But in order to help the public, and officials, manage their risk, the research community needs to continue to help the NWS change its warning paradigm.  No longer should the NWS be the sole providers of warnings.  They should also be providers of warning guidance so that all users can create their own warnings based on their own vulnerability.  Fortunately the momentum behind the FACETS program holds promise because it has grabbed the attention of NWS and NOAA management.   Now it must grab the attention of other sectors, especially the private sector.  They are the ones that can provide a broad variety tools to help users manage their risk.

Finally, let's do something about the built environment.  I'm getting tired of seeing one FEMA/NIST/NSF report after another talking about the inferior quality of our housing construction.    Fortunately, after three violent tornadoes visiting the city of Moore, I hear that housing codes may be upgraded.  The same has happened in Joplin, MO after their tornado.  Now I only hope that one day a disaster isn't required for codes to be upgraded.  Can we actually be proactive?  Well, I'm not holding my breath.  Sometimes, most of the time, it takes a consumer to want a better built house, to want better from their home builders.  I don't know the answer to this except more vigorous education.  Grab them when they're young, before they fall into the trap of valuing more frivolous furnishings like granite countertops above those things that could save their lives (e.g., shelters, sprinklers, continuous load paths).  Yes, that's another call for education in the K-12 grades.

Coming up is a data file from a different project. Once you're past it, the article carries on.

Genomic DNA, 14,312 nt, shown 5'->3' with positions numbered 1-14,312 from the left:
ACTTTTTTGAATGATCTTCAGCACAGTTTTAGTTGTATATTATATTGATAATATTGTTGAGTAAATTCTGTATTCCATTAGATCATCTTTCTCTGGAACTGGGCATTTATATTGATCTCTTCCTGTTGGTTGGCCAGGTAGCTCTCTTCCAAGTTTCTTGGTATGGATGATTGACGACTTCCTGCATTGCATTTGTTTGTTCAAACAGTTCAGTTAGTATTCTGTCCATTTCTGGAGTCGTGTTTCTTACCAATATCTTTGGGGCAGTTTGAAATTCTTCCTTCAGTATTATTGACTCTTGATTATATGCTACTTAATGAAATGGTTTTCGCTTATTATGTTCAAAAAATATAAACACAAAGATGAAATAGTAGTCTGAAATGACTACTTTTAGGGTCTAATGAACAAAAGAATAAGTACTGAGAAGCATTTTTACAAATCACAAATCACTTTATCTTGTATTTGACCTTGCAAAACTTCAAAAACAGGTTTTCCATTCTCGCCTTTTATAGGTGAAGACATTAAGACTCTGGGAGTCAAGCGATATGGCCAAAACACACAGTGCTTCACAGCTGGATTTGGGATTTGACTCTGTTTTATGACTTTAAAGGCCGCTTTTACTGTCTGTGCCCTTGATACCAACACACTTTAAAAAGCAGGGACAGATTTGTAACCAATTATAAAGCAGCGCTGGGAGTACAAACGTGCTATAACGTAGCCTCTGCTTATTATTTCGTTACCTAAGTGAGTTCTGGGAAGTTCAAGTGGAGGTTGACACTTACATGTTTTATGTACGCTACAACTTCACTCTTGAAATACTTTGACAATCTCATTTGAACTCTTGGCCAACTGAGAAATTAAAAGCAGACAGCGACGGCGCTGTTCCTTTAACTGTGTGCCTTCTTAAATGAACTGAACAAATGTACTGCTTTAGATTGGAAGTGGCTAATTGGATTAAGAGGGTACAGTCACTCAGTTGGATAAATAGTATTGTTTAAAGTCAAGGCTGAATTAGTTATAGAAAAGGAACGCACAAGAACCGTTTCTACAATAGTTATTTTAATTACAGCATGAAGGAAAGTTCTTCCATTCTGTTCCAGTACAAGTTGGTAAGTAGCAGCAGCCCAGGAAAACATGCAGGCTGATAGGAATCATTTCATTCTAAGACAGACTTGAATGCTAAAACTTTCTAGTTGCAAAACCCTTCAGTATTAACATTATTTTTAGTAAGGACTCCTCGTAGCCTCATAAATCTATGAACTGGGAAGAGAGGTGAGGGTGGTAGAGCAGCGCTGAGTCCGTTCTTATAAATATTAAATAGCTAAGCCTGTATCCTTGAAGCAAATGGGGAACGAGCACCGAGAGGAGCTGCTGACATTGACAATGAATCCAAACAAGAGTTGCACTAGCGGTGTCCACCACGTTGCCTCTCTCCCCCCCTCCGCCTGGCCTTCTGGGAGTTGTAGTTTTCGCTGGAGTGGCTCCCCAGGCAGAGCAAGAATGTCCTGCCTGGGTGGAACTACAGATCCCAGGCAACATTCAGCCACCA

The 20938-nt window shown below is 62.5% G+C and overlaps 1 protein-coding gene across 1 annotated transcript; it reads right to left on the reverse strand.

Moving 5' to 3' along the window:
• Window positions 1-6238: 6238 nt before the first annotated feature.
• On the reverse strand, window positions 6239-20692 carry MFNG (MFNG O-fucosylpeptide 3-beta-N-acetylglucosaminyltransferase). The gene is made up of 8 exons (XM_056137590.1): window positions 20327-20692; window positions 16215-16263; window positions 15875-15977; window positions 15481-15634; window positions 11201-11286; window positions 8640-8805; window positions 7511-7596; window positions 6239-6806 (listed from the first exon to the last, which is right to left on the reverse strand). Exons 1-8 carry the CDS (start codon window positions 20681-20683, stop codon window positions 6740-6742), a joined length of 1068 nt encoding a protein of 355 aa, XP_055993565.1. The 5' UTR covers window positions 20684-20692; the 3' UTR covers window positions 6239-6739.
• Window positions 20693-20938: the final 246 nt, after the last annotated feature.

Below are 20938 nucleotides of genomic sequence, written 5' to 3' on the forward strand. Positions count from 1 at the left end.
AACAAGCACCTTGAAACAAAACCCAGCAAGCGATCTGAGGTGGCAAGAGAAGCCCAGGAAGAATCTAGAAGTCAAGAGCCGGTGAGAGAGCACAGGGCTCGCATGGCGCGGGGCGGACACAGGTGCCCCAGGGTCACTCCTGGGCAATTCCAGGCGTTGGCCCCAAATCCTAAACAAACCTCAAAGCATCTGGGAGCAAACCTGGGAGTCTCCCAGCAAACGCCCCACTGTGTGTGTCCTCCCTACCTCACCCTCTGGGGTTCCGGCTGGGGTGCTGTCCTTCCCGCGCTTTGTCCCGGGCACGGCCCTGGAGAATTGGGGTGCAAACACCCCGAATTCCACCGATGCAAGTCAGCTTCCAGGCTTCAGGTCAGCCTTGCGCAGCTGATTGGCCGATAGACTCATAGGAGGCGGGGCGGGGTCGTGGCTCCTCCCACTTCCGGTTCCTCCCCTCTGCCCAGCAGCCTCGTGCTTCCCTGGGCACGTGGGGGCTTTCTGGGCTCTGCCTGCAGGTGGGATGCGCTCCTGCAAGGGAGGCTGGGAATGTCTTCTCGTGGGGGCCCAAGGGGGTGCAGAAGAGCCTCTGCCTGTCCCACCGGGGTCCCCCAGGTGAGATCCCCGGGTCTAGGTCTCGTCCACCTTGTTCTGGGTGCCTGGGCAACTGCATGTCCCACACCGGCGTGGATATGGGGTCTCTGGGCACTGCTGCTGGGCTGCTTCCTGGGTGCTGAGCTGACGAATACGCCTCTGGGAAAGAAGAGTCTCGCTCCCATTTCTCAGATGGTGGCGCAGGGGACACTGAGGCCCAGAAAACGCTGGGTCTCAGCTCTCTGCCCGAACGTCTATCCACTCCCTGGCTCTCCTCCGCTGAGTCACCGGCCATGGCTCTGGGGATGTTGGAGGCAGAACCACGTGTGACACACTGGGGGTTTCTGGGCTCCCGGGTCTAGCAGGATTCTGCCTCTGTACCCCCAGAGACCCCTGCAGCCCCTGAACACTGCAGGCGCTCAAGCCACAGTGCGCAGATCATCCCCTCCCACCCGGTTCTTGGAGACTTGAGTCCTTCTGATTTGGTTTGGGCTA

* I do not assume any responsibility for the risk chasers put upon themselves should they decide to transect tornadoes with their armored, or otherwise, vehicles.